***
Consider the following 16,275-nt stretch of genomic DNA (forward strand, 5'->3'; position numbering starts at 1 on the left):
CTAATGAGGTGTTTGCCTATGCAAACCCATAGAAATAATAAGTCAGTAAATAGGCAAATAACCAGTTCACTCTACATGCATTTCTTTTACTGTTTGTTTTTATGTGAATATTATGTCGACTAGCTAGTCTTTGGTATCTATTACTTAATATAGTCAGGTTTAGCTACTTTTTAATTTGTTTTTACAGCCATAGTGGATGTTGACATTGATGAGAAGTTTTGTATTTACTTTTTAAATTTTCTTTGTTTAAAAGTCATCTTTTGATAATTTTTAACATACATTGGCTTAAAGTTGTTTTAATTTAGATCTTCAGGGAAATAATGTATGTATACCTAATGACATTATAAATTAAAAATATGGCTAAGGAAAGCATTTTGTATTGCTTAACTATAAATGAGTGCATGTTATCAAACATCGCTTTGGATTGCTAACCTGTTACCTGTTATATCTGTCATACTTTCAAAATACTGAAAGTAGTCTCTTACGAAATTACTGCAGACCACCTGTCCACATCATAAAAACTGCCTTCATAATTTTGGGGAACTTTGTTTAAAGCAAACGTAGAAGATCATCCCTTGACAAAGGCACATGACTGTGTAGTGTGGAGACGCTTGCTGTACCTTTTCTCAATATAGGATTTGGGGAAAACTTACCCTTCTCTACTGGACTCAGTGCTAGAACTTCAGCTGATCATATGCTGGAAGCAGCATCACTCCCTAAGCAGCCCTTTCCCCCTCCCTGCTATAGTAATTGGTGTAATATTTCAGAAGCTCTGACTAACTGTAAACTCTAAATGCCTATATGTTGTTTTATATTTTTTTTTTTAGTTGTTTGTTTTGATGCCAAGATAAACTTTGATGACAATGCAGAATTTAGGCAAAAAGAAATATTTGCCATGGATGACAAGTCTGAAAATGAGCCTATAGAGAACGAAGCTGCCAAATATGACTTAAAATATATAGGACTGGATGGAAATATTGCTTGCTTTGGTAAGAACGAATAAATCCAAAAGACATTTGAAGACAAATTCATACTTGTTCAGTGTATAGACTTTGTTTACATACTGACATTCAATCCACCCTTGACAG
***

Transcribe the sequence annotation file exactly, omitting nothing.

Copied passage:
Consider the following 16,275-nt stretch of genomic DNA (forward strand, 5'->3'; position numbering starts at 1 on the left):
CTAATGAGGTGTTTGCCTATGCAAACCCATAGAAATAATAAGTCAGTAAATAGGCAAATAACCAGTTCACTCTACATGCATTTCTTTTACTGTTTGTTTTTATGTGAATATTATGTCGACTAGCTAGTCTTTGGTATCTATTACTTAATATAGTCAGGTTTAGCTACTTTTTAATTTGTTTTTACAGCCATAGTGGATGTTGACATTGATGAGAAGTTTTGTATTTACTTTTTAAATTTTCTTTGTTTAAAAGTCATCTTTTGATAATTTTTAACATACATTGGCTTAAAGTTGTTTTAATTTAGATCTTCAGGGAAATAATGTATGTATACCTAATGACATTATAAATTAAAAATATGGCTAAGGAAAGCATTTTGTATTGCTTAACTATAAATGAGTGCATGTTATCAAACATCGCTTTGGATTGCTAACCTGTTACCTGTTATATCTGTCATACTTTCAAAATACTGAAAGTAGTCTCTTACGAAATTACTGCAGACCACCTGTCCACATCATAAAAACTGCCTTCATAATTTTGGGGAACTTTGTTTAAAGCAAACGTAGAAGATCATCCCTTGACAAAGGCACATGACTGTGTAGTGTGGAGACGCTTGCTGTACCTTTTCTCAATATAGGATTTGGGGAAAACTTACCCTTCTCTACTGGACTCAGTGCTAGAACTTCAGCTGATCATATGCTGGAAGCAGCATCACTCCCTAAGCAGCCCTTTCCCCCTCCCTGCTATAGTAATTGGTGTAATATTTCAGAAGCTCTGACTAACTGTAAACTCTAAATGCCTATATGTTGTTTTATATTTTTTTTTTTAGTTGTTTGTTTTGATGCCAAGATAAACTTTGATGACAATGCAGAATTTAGGCAAAAAGAAATATTTGCCATGGATGACAAGTCTGAAAATGAGCCTATAGAGAACGAAGCTGCCAAATATGACTTAAAATATATAGGACTGGATGGAAATATTGCTTGCTTTGGTAAGAACGAATAAATCCAAAAGACATTTGAAGACAAATTCATACTTGTTCAGTGTATAGACTTTGTTTACATACTGACATTCAATCCACCCTTGACAG